Prominent blacks ? including the Revs. Al Sharpton and Timothy Mit-chell and the leader of a group of black police officers ? have demonstrated outside the prosecutor's office three times in three weeks to protest the lack of action.
Scant coverage in the city's four dailies has prompted callers to black talk shows to complain of a double standard: Blacks who commit crimes against whites get front-page headlines, while crimes by whites against blacks are ignored or downplayed.
Others agreed, citing recent front-page coverage of a gang of black youths accused of raping a white woman in a housing project and in Coney Island, the beating, robbery and gang rape of a Russian woman allegedly by a band of black teen-agers.
"Black against white sells," Caldwell said. "This is what they lust for. In this case, they are covering it up."
Caldwell, 52, is best known among First Amendment lawyers for the landmark 1972 U.S. Supreme Court decision in Branzburg vs. Hayes. Caldwell, then a New York Times reporter, was charged with refusing to testify before a grand jury investigating the Black Panther Party. He and two other reporters lost the Supreme Court case, but the decision spawned a qualified protection for reporters who are ordered to testify about confidential sources.
Despite the chaos at the Daily News in recent years, where his liberal views appeared thrice weekly, a succession of editors has upheld Caldwell's right to express his opinions, he said.
In the 14 years before Mortimer Zuckerman bought the paper last year ? and moved Browne to editorial page editor from managing editor ? only one column was spiked: It described 42nd Street porn shops in vivid detail.
But in the past year, Browne has killed about six of his columns, Caldwell said.
He linked his firing to the ouster of all the black male journalists, along with many whites, from the city room when Zuckerman bought the paper and to a 1987 lawsuit, in which a jury found the paper guilty of discriminating against four blacks, who settled for $3.1 million.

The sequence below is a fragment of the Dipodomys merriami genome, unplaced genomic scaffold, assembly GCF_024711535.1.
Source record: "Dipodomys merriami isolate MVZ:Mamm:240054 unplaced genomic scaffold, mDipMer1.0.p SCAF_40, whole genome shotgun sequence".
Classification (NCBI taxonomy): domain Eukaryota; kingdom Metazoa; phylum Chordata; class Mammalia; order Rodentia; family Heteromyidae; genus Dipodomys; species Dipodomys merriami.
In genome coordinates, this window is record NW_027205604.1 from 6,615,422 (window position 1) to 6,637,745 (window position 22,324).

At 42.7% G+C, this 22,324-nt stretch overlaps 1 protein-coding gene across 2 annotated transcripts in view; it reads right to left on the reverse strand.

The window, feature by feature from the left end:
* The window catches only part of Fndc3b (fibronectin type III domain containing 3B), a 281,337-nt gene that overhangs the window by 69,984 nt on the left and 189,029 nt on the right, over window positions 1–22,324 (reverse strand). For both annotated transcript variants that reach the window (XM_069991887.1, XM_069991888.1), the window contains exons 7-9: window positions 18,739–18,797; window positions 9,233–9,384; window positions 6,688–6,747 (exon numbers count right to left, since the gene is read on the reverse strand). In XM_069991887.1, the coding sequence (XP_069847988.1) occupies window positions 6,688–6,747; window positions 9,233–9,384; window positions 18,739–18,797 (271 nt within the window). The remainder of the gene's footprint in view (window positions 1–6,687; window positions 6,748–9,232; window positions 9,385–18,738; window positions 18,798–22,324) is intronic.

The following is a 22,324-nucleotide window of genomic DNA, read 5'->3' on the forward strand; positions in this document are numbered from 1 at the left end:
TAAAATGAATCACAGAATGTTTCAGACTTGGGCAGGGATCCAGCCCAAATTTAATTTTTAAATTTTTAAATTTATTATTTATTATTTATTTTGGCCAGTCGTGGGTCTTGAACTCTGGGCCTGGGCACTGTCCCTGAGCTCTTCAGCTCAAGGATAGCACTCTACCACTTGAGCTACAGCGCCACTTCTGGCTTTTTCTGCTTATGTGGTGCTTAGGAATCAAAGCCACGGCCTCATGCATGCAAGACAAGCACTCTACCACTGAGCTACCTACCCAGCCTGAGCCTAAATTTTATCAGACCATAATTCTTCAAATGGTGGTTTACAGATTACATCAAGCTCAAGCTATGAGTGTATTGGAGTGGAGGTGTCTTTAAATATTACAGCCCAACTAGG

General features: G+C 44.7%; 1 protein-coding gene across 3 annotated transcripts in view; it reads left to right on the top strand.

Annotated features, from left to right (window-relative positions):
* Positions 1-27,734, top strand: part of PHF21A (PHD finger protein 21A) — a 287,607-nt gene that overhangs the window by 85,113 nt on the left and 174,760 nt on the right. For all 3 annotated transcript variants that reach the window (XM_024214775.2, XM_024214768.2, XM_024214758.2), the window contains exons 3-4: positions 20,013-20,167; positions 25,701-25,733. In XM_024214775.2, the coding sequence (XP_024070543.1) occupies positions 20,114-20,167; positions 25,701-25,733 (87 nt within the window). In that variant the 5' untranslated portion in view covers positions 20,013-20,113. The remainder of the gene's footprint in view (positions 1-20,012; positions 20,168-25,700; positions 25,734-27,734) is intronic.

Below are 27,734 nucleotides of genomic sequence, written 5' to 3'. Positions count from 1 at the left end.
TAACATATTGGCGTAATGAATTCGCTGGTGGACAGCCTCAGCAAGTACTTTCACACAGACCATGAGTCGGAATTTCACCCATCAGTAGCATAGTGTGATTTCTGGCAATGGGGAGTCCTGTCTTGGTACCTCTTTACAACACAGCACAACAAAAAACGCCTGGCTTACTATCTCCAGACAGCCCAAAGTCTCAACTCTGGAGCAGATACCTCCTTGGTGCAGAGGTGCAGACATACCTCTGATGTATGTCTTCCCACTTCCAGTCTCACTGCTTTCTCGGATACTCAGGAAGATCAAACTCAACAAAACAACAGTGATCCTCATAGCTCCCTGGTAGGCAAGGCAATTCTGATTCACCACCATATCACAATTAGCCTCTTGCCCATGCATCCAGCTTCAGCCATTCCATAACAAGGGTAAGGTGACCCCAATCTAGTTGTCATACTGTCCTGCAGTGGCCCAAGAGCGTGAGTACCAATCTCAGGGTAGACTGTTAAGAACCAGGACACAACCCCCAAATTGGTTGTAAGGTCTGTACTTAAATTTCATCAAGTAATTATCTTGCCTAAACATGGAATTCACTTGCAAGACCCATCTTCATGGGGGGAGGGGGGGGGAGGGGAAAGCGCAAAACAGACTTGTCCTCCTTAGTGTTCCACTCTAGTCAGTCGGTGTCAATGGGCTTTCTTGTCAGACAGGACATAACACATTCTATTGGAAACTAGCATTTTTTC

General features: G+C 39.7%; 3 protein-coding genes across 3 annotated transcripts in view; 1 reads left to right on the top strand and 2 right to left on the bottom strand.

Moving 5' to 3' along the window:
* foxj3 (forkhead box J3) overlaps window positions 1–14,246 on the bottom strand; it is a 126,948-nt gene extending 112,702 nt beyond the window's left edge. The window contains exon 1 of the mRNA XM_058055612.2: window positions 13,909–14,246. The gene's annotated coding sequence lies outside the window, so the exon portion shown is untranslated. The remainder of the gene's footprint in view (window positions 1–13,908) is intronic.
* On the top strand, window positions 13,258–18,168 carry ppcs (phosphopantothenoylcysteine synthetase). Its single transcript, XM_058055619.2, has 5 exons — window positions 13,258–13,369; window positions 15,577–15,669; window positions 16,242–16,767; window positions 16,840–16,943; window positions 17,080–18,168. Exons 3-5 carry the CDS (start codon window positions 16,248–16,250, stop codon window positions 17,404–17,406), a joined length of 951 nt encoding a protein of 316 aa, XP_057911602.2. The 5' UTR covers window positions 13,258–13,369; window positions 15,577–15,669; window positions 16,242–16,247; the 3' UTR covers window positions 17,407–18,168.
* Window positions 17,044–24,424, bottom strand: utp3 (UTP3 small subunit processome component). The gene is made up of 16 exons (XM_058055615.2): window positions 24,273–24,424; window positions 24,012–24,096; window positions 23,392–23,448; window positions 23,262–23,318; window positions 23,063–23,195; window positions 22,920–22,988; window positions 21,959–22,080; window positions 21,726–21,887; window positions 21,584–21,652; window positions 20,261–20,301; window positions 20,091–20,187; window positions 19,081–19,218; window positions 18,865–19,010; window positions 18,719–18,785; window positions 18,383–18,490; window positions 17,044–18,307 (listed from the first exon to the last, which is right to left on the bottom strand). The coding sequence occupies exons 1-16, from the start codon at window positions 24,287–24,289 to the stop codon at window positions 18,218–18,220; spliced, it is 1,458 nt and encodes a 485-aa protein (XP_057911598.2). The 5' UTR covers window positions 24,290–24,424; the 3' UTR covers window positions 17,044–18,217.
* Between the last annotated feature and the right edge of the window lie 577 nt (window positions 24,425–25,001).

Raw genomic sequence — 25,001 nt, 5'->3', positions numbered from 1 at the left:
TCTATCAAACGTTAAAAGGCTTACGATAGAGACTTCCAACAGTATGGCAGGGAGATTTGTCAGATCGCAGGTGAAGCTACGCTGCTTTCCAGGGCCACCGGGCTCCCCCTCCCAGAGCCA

Caldwell said the Daily News under Zuckerman has "withdrawn support" for his column by canceling his phone card and leaving him without a contract since last year. He called his last contract offer "insulting."
Browne said he killed one other Caldwell column and defended his decision. That column quoted a black man whose son had been killed by a car full of Orthodox Jews, an accident that ignited a riot, as saying that state investigators failed to contact him, an account that conflicted with the investigative report, Browne said. He said both columns were based largely on single sources.
Adam Thompson, attorney for the black cab drivers, said charges first were filed with the police department's Civilian Complaint Review Board in early 1993. The victims, who are named in court papers, have asked the court to order the officer off the beat for allegedly threatening an eyewitness at gunpoint, he said.
Thompson called press coverage of the case "totally unusual" for its absence, except in the black media. A police officer accused of being a serial rapist on duty "has so many different angles there's no rationale it would not be a national story," he said.
Caldwell's departure made front-page news in the city's black press. The City Sun printed his column.
A City Sun story by former Daily News journalist Joan Shepard, one of the plaintiffs who won the 1987 discrimination verdict against the paper, said support for Caldwell in the black community is growing.
Bill Tammeus, president of the National Society of Newspaper Columnists and a Kansas City Star columnist, called Caldwell's ouster "disturbing" and said, "Readers now are deprived of the provocative insights of a man with long experience."
After Curtis Austin at the Dallas Morning News and Lisa Baird at the Bergen County, N.J., Record, his loss makes three black columnists who lost jobs in the past two years in disputes with editors, depriving readers of their "special wisdom," Tammeus said.
Already short on minority columnists, he said, editors should be adding to their numbers "not finding ways to silence their voices."
Wilbert Tatum, editor and publisher of the black-oriented New York weekly Amsterdam News, said Caldwell "has an enormous following" in the city's black and liberal white communities and his loss will be felt deeply.
?(Earl Caldwell's departure made front-page news in New York's black press. The City Sun printed his column.) [Photo & Caption]